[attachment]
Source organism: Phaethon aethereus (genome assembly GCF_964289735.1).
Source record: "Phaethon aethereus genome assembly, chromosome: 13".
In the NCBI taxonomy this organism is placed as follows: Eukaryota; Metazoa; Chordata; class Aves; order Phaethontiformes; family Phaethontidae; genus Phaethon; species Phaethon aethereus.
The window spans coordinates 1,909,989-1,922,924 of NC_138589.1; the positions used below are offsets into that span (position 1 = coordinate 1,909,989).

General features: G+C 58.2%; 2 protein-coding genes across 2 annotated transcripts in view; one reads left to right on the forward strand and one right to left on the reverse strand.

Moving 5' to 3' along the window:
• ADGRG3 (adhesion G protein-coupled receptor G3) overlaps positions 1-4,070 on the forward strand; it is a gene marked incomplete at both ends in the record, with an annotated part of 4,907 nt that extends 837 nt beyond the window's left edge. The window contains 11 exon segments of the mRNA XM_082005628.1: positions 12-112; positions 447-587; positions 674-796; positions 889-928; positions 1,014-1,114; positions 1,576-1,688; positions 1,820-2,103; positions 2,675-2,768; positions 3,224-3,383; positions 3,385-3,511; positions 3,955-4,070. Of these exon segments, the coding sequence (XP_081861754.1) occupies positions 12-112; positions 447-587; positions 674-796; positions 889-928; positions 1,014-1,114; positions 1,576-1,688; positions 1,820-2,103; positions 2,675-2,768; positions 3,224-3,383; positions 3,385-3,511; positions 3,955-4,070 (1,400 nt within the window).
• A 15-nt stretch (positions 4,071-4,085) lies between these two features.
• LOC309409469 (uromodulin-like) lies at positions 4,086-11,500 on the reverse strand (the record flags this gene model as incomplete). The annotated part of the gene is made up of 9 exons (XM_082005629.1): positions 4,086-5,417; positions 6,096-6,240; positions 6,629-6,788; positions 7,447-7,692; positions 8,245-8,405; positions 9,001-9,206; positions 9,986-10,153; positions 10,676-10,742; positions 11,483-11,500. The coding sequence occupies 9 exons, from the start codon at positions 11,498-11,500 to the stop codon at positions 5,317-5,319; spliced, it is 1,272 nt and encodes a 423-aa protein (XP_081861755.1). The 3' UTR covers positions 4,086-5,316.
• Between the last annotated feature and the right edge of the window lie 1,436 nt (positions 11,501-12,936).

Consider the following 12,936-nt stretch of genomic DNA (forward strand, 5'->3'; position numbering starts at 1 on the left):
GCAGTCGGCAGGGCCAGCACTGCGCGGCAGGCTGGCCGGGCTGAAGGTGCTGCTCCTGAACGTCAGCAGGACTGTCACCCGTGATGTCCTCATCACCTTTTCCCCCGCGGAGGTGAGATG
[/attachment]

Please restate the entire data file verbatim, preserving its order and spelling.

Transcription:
Source organism: Phaethon aethereus (genome assembly GCF_964289735.1).
Source record: "Phaethon aethereus genome assembly, chromosome: 13".
In the NCBI taxonomy this organism is placed as follows: Eukaryota; Metazoa; Chordata; class Aves; order Phaethontiformes; family Phaethontidae; genus Phaethon; species Phaethon aethereus.
The window spans coordinates 1,909,989-1,922,924 of NC_138589.1; the positions used below are offsets into that span (position 1 = coordinate 1,909,989).

General features: G+C 58.2%; 2 protein-coding genes across 2 annotated transcripts in view; one reads left to right on the forward strand and one right to left on the reverse strand.

Moving 5' to 3' along the window:
• ADGRG3 (adhesion G protein-coupled receptor G3) overlaps positions 1-4,070 on the forward strand; it is a gene marked incomplete at both ends in the record, with an annotated part of 4,907 nt that extends 837 nt beyond the window's left edge. The window contains 11 exon segments of the mRNA XM_082005628.1: positions 12-112; positions 447-587; positions 674-796; positions 889-928; positions 1,014-1,114; positions 1,576-1,688; positions 1,820-2,103; positions 2,675-2,768; positions 3,224-3,383; positions 3,385-3,511; positions 3,955-4,070. Of these exon segments, the coding sequence (XP_081861754.1) occupies positions 12-112; positions 447-587; positions 674-796; positions 889-928; positions 1,014-1,114; positions 1,576-1,688; positions 1,820-2,103; positions 2,675-2,768; positions 3,224-3,383; positions 3,385-3,511; positions 3,955-4,070 (1,400 nt within the window).
• A 15-nt stretch (positions 4,071-4,085) lies between these two features.
• LOC309409469 (uromodulin-like) lies at positions 4,086-11,500 on the reverse strand (the record flags this gene model as incomplete). The annotated part of the gene is made up of 9 exons (XM_082005629.1): positions 4,086-5,417; positions 6,096-6,240; positions 6,629-6,788; positions 7,447-7,692; positions 8,245-8,405; positions 9,001-9,206; positions 9,986-10,153; positions 10,676-10,742; positions 11,483-11,500. The coding sequence occupies 9 exons, from the start codon at positions 11,498-11,500 to the stop codon at positions 5,317-5,319; spliced, it is 1,272 nt and encodes a 423-aa protein (XP_081861755.1). The 3' UTR covers positions 4,086-5,316.
• Between the last annotated feature and the right edge of the window lie 1,436 nt (positions 11,501-12,936).

Consider the following 12,936-nt stretch of genomic DNA (forward strand, 5'->3'; position numbering starts at 1 on the left):
GCAGTCGGCAGGGCCAGCACTGCGCGGCAGGCTGGCCGGGCTGAAGGTGCTGCTCCTGAACGTCAGCAGGACTGTCACCCGTGATGTCCTCATCACCTTTTCCCCCGCGGAGGTGAGATG